Gabe’s “friends” call him Chunk [a reference to a character from an 80s cult classic, The Goonies], and he has long accepted that moniker. After all, he is fat. Huge. Beyond hope. After his mom left, he and his dad both began to feed their feelings. One of Gabe/Chunk’s biggest problems is his addiction to soda — but the money from the soda machine in the school cafeteria helps to fund the school pep band, so he is OK with wasting his money and drinking all the extra calories… until the day he finds out that they’ve been bamboozled. Without public knowledge, the school board decided to take the money from the soda machine and give it to the cheerleaders for a new dance squad! Gabe/Chunk decides that he is not only going to enlist the help of his friends to win back the money for the band, but he is going to let his grandfather [a former champion body builder] help him win back his body. Though I admit that the description sounds like it could get a little preachy, I am pleased to report that this story was often hilarious and that Gabe/Chunk had an authentic teen voice. I’m definitely hoping for more from this author.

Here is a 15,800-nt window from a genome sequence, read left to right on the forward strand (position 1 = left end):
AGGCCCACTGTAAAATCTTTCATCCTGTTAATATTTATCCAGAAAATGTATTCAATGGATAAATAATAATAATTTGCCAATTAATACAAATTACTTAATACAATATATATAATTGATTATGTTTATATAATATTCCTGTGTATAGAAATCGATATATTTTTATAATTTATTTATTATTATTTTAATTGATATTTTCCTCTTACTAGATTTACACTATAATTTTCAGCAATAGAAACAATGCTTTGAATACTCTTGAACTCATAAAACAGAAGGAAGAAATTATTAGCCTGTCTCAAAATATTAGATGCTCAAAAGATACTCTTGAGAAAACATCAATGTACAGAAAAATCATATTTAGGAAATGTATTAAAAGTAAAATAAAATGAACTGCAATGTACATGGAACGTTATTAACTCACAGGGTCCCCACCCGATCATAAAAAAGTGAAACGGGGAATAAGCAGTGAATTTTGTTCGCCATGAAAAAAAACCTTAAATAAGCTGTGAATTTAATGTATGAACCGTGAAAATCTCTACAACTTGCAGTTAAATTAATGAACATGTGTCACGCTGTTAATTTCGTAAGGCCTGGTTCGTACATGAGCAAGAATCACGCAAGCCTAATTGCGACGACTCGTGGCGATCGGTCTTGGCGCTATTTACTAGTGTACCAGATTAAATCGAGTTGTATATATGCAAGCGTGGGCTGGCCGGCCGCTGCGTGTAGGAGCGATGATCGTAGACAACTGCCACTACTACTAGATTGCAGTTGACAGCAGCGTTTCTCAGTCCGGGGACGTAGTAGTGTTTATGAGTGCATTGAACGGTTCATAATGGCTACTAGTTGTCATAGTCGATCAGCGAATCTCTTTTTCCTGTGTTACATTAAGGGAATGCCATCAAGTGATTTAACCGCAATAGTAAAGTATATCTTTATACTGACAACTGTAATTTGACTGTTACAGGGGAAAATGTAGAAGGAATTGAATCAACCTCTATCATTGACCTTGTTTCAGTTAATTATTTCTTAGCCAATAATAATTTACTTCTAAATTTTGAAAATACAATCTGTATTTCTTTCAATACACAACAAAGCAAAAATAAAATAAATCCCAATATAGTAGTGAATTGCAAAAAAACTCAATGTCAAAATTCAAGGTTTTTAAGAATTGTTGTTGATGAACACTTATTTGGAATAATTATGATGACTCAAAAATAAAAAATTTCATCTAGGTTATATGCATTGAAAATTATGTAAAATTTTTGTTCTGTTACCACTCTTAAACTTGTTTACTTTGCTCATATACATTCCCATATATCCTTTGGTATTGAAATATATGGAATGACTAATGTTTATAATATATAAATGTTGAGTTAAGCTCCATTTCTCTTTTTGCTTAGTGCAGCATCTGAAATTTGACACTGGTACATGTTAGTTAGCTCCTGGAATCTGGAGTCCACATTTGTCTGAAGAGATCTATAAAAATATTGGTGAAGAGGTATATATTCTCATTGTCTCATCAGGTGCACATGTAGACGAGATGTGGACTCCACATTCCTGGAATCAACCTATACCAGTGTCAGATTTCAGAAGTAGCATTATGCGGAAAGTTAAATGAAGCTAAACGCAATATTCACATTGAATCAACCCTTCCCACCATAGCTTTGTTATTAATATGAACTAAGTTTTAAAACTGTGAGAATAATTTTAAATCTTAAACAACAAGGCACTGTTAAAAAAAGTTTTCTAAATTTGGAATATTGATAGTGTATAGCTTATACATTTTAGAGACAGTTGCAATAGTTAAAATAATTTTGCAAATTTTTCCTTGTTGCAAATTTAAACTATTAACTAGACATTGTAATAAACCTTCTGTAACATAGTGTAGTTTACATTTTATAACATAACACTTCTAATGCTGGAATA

I was very resistant to use an e-reader for quite some time, but recently got a Kindle Fire so my nearly-4-year-old daughter could have a tablet to play with while her older brother plays video games. (She doesn’t quite get how to play yet and always gets frustrated. But, I digress.) The main point is that I still didn’t really anticipate that I would actually use my tablet to read ebooks. Until, that is, my director told me the first chapter of Cress was available on NetGalley! (For those of you who don’t know, Cress is book three in the Lunar Chronicles — which began with Cinder and Scarlett.) It was amazing… but it was only one chapter. So, I decided to see what else was available. As I was browsing through titles to request, I found this book. Talk about kismet! I was anxiously awaiting the new season of Downton Abbey and just *knew* this would give me a quick fix. I was not disappointed!